By Debra J. Groom
It looks like winter may be over.
Nuts, did that jinx it?
Well anyway, through April 22, Fulton has received 177.6 inches of snow, said John Florek, who keeps snow records at the city’s water department. The average snowfall through April 22 during the 38 seasons he has been keeping records is 179.6.
“We’re pretty darn close,” Florek said.
Even though temperatures have been mild of late, Florek said he doesn’t put away his snow records for the year until the end of May.
“We’ve had snow on a couple of Mothers’ Days,” he said. The latest snow he has on record is May 12, 1996, when the city picked up 1.5 inches.
That was part of an extreme winter that saw 273.5 inches pile up in Fulton. The least amount of snow in his 38 years of record keeping was in 1991 — a paltry 74.75 inches.
Carolyn Yerdon, who keeps weather records up in Redfield, said her area came in at 386 inches — and more than half of that was on the ground before Jan. 1.
“We still have some piles here on the lawn and you can find snow in the woods,” she said this week.
The record for snow in Redfield is the 1996-97 winter — a total of 420 inches of snow fell.
Both Florek and Yerdon said what made this winter seem to go on forever was it seemed to snow almost every day and there were periods of extreme cold.
Yerdon said Oswego County is used to temperatures below zero during the winter. But to have a run of many days of frigid temperatures is rare.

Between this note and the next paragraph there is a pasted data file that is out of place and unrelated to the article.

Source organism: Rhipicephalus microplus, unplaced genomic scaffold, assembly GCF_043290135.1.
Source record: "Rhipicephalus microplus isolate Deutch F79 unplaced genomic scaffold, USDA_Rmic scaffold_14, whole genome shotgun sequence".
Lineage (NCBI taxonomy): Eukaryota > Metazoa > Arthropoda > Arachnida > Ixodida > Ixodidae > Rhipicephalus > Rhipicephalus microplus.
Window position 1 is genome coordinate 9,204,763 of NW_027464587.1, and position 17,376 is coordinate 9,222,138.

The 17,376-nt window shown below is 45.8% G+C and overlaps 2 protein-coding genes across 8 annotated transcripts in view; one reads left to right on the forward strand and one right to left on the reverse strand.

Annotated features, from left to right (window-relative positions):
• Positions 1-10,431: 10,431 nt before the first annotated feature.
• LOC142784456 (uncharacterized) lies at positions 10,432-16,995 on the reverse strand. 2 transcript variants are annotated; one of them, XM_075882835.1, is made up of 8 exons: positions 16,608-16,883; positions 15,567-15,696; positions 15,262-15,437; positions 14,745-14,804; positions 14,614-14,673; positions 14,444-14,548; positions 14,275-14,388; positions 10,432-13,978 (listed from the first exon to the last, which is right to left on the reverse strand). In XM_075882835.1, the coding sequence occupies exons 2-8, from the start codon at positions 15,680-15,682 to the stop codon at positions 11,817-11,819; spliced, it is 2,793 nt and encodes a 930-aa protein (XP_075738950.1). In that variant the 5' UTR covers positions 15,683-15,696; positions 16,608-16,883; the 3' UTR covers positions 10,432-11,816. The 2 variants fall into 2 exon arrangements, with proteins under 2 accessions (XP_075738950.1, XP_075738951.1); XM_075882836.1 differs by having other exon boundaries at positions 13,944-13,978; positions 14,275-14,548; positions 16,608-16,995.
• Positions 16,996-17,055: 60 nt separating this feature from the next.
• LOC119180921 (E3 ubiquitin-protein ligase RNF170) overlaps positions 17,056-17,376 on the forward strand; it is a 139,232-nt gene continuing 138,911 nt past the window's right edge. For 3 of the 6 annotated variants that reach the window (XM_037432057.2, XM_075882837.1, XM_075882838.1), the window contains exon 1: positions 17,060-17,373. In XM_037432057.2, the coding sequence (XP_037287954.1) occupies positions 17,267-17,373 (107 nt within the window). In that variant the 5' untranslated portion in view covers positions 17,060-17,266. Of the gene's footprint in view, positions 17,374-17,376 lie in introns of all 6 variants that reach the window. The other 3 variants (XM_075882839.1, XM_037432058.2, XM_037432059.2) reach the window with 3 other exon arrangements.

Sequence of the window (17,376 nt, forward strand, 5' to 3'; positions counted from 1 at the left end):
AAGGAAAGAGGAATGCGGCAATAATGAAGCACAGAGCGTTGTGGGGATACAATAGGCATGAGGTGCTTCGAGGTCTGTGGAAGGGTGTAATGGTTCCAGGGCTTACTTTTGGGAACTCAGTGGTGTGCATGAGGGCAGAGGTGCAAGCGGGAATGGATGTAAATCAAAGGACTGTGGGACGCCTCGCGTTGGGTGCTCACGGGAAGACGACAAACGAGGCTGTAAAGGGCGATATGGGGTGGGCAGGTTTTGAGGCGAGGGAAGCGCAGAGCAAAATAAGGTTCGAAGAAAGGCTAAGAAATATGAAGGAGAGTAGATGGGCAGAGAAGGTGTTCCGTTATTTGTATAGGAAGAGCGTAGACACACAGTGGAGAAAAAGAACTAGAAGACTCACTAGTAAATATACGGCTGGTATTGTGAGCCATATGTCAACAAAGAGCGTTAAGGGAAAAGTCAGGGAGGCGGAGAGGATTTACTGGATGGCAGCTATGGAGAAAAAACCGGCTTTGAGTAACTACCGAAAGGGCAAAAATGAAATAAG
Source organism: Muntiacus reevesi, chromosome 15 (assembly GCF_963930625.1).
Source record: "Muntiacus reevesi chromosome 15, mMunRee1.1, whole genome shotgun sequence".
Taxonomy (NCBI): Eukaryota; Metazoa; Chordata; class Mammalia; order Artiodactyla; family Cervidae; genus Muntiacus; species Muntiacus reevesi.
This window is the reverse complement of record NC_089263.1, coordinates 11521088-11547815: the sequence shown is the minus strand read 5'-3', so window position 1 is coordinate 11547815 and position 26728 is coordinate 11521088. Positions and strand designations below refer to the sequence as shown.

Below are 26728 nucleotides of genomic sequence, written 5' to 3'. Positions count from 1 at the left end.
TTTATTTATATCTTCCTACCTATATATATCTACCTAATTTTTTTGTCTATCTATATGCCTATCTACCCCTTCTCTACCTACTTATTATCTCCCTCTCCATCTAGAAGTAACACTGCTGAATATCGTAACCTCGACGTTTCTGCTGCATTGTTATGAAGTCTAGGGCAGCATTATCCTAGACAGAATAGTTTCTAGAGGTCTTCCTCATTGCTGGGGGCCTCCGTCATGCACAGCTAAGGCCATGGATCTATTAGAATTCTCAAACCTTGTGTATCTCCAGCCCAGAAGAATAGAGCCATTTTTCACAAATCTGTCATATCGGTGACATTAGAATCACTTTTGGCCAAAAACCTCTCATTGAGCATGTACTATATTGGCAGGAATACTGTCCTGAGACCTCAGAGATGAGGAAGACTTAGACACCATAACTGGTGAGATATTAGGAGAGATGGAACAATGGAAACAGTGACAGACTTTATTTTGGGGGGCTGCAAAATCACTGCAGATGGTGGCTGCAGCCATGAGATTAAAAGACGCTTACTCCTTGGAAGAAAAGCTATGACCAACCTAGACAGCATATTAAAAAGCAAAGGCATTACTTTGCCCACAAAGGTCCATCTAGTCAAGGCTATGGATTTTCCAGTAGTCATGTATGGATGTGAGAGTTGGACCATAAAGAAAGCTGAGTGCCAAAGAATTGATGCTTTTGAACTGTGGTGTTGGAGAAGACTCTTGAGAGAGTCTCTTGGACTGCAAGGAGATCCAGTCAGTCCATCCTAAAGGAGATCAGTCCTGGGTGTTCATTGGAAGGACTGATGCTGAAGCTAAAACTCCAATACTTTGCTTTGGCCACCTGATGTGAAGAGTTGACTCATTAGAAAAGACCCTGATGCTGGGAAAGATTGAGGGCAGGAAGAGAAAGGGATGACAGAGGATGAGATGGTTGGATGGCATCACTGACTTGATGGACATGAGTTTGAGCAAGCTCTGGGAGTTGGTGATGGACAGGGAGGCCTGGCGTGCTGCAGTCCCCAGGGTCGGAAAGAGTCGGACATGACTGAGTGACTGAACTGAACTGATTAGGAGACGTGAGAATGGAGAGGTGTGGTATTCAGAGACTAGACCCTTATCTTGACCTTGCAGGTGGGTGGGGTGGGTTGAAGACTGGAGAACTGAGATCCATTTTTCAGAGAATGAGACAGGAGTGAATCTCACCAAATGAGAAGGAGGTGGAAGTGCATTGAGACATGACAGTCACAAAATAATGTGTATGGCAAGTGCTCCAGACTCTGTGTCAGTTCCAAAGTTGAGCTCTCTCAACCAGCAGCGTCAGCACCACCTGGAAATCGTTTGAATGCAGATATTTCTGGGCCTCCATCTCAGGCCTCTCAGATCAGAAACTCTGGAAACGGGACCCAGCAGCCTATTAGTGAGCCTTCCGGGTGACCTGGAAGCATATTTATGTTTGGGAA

“We had minus 19 on Jan. 21, minus 18 on Jan. 22 and it continued through Jan 24,” she said. Jan. 25 saw 11 degrees, and then the temperature plummeted again to minus 11 on Jan. 26 and minus 19 on Jan. 27.
“That’s brutal,” she said.
“It was cold more than anything else,” he said. “There were no real drops of multiple feet of snow this year.”
In Oswego, the Port City ended with 154.5 inches of snow, a couple of inches above average, said weather observer William Gregway.
“We got a lot of lake effect,” he said, noting it also snowed early in the season and continued through April. “We had a white Thanksgiving, white Christmas, but not a white Easter,” he said.
He also agreed the cold really got people down this year. He said he talked to some construction workers recently who are doing sewer work in the city and they remarked that the frost was more than 3 feet down into the ground where they were digging.